Jim Hoffer
Jim Hoffer has been investigating corruption, wrong-doing and rip-offs for Eyewitness News for nearly two decades. His investigations have put scammers behind bars and have freed people falsely accused of crimes. A series of undercover reports pushed New York lawmakers to close the state's gun show loophole requiring background checks for every gun purchased.

His investigation into a New Jersey Transit engineer operating trains despite losing his car license to DWI led to swift action by lawmakers and the removal of the engineer from the rails. When he uncovered a Medicaid fraud operation in Harlem, state officials raided the office and closed it down.

Throughout his career, Jim has been honored with more than two dozen Emmys, a national Edward R. Murrow Award, Columbia University's prestigious DuPont Award and a Peabody Award. During nearly 20 years at Eyewitness News, Jim has been on the scene of every major story from 9/11 to Super Storm Sandy to the 2003 Blackout to the crash of American Flight 587 and a rash of deadly train accidents.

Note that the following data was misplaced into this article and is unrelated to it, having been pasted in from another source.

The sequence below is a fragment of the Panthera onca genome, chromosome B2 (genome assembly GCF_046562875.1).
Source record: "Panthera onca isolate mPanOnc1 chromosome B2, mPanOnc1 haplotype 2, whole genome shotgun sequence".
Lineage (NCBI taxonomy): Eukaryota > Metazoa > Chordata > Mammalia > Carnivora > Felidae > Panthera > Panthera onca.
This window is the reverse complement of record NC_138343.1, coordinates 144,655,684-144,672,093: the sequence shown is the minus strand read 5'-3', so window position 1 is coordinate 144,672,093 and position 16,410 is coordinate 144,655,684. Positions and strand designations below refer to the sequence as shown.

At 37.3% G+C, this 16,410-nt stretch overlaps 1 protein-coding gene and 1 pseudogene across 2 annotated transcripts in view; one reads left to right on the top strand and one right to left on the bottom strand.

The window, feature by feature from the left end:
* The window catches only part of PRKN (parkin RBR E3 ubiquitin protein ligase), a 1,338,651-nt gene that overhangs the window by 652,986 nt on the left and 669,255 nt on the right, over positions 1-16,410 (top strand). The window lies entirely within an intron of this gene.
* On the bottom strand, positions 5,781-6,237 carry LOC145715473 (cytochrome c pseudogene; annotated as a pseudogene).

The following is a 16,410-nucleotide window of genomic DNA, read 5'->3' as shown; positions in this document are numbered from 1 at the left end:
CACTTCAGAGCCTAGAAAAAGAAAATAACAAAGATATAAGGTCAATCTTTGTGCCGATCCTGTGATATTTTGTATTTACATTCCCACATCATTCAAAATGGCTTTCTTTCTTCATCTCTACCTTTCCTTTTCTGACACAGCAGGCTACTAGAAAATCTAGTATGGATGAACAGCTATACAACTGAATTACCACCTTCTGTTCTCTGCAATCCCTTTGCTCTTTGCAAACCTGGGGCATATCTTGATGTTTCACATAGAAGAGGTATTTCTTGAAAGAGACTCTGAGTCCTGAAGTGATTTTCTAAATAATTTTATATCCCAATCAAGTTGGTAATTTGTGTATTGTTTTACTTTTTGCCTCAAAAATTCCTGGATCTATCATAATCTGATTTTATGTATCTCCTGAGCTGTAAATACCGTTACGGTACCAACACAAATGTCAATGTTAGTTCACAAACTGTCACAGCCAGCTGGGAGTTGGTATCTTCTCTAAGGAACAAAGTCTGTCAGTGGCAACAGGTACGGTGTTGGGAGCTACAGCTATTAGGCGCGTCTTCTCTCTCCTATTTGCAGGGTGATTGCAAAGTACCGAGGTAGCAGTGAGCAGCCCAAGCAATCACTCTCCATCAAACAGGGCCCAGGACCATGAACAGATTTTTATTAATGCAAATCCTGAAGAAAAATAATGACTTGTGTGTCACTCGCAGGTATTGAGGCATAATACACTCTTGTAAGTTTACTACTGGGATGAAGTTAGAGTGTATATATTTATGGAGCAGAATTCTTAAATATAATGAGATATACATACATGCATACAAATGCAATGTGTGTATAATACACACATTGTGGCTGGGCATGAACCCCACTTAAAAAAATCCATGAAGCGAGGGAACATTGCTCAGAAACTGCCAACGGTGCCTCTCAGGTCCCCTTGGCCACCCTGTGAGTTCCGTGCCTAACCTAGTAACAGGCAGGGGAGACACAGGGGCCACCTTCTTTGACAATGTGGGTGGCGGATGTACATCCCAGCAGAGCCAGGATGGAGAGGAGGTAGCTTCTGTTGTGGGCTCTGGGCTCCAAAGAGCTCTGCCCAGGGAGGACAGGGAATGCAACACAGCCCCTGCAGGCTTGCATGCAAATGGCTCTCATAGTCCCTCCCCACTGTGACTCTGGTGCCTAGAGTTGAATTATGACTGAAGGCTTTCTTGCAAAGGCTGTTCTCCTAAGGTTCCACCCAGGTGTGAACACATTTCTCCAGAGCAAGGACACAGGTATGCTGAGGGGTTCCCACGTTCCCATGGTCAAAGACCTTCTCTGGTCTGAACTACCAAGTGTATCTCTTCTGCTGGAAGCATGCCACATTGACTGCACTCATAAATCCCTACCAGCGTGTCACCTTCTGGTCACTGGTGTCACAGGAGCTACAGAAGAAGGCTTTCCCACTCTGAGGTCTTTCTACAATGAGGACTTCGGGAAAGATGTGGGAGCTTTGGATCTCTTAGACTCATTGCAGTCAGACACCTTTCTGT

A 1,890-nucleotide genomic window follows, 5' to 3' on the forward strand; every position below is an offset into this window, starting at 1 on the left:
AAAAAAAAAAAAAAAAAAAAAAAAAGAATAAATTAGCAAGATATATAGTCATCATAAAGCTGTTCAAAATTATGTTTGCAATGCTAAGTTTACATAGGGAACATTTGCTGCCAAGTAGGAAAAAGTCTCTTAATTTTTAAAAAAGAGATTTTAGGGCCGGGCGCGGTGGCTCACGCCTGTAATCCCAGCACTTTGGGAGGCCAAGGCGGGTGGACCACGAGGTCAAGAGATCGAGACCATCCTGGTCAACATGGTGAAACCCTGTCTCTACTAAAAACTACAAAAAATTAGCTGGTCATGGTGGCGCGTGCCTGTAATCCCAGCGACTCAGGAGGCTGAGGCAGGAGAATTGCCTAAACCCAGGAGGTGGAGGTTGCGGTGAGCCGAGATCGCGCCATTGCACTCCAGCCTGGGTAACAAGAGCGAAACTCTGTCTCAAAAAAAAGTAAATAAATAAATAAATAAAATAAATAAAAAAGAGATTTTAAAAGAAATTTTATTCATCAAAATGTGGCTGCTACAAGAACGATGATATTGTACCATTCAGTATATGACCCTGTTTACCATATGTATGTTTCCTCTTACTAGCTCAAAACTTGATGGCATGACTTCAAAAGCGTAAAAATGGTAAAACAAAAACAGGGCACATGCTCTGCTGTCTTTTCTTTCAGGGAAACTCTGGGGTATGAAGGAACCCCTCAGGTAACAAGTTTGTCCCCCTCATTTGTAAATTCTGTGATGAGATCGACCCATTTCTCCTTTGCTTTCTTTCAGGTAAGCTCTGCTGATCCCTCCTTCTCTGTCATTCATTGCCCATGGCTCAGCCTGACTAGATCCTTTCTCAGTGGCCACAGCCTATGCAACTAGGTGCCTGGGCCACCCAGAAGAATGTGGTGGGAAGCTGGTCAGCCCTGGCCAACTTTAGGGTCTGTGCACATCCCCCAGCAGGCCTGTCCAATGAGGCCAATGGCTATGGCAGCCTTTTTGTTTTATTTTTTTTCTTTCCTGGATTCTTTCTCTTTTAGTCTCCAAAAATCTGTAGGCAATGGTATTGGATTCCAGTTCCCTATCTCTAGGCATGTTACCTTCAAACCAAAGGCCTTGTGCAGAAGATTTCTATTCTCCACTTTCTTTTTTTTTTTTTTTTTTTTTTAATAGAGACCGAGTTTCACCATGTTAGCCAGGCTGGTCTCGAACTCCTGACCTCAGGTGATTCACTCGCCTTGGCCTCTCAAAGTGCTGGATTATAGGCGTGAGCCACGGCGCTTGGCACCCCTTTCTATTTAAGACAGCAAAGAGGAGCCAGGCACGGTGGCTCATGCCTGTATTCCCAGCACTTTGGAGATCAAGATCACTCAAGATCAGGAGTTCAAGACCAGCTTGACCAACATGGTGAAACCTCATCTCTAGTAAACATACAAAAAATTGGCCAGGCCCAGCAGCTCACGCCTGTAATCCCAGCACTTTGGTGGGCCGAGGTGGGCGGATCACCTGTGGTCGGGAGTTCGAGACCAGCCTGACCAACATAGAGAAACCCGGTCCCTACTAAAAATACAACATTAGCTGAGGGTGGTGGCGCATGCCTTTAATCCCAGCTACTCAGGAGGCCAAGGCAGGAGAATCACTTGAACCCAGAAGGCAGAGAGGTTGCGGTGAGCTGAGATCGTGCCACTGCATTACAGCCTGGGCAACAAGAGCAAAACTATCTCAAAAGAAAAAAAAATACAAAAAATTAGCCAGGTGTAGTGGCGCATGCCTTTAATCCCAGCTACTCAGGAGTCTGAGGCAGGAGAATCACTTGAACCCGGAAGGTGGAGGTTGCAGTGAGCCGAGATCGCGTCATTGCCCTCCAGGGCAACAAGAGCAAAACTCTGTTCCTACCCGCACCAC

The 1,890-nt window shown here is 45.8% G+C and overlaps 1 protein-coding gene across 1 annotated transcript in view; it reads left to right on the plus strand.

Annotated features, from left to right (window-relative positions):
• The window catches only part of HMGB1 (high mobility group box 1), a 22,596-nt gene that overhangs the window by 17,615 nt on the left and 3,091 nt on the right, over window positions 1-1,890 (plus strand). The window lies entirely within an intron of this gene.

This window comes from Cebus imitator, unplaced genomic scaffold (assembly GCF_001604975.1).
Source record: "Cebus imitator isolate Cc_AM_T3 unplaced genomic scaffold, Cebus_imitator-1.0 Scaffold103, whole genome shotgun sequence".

Jim has two daughters, Emilie, 21 and Carlie, 19. He lives in Manhattan and spends his free time exploring the city on his bike, running in Central Park, swimming, and travelling. He is a graduate of Temple University's School of Communication and Media.

You can follow Jim on Facebook and on Twitter. You can also find him on Instagram.

The Department of Buildings made surprise inspections Wednesday to check if construction companies were in compliance, and 7 On Your Side Investigates Jim Hoffer was along for the ride.
In her nearly four decades living at a New York City Housing Authority Development in Harlem, Theresa Coles Ragin has had her share of battles with NYCHA. But none as frustrating as her current one.
NTSB investigators are taking a closer look at a fatal 2008 helicopter crash in Alaska that involved the same model aircraft that went down in the East River on Sunday, and the similarities are striking.
A step that fell seven stories from a fire escape killed a man in SoHo two weeks ago. It also exposed the city's weak oversight of these aging structures.
Amtrak says that if construction doesn't begin soon, necessary repairs to the current aging infrastructure could reduce capacity on the nation's busiest rail line from 24 trains per hour to just six.